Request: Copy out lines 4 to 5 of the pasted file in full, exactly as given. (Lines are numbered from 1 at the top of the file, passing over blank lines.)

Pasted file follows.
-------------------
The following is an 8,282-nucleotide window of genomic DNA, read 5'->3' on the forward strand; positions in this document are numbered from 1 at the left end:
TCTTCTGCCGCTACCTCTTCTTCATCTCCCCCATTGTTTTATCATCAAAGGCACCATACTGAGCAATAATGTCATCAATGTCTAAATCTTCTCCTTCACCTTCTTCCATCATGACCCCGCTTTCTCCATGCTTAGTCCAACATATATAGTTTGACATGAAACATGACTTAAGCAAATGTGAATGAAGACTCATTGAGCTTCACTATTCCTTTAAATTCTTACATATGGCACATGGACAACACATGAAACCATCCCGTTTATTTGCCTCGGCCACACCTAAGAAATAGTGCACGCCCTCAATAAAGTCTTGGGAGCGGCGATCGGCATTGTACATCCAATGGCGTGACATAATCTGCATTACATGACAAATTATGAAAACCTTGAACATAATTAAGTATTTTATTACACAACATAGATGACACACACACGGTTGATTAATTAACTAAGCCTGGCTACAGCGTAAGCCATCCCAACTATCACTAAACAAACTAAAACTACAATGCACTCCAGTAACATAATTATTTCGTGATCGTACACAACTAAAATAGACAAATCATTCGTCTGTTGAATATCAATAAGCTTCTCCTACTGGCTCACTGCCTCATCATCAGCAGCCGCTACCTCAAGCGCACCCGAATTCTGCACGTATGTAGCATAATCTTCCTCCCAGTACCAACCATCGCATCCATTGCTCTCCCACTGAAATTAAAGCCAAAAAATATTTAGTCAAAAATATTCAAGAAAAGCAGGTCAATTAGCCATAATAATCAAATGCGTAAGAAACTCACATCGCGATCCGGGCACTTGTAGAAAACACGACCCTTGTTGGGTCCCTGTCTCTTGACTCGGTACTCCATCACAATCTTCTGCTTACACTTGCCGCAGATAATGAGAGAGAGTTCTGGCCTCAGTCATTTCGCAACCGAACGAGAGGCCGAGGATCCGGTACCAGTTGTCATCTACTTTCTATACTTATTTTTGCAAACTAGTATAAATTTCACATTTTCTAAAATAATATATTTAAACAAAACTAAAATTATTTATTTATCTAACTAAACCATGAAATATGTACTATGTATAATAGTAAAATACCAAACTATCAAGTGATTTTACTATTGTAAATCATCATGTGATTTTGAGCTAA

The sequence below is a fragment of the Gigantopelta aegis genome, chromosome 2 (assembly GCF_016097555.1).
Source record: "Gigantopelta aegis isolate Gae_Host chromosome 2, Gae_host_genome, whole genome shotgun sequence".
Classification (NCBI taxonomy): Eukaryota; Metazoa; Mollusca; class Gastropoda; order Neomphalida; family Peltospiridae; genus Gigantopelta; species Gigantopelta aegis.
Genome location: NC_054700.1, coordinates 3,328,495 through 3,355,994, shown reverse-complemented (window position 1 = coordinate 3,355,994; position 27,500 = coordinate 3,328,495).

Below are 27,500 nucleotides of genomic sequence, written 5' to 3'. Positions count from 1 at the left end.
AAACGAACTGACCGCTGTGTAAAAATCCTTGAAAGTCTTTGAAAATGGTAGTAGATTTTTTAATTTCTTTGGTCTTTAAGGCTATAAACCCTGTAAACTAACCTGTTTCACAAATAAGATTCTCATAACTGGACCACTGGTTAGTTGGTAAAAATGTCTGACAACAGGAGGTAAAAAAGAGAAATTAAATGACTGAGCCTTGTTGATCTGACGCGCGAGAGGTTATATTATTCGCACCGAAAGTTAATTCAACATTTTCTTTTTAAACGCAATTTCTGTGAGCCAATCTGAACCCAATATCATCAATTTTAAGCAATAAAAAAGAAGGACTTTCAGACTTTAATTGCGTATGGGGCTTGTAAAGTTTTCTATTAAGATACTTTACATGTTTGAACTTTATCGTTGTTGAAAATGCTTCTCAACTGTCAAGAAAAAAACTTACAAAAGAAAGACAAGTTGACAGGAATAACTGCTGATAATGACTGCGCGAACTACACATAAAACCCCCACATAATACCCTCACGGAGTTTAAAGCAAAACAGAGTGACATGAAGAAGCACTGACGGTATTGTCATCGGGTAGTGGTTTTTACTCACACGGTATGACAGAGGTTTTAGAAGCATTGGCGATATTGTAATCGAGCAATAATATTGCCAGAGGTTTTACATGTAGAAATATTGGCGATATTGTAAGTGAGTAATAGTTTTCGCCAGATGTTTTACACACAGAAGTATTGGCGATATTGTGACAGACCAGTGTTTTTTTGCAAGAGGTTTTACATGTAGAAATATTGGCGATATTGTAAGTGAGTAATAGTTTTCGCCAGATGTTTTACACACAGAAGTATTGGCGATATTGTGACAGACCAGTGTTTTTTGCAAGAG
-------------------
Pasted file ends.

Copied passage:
Source record: "Gigantopelta aegis isolate Gae_Host chromosome 2, Gae_host_genome, whole genome shotgun sequence".
Classification (NCBI taxonomy): Eukaryota; Metazoa; Mollusca; class Gastropoda; order Neomphalida; family Peltospiridae; genus Gigantopelta; species Gigantopelta aegis.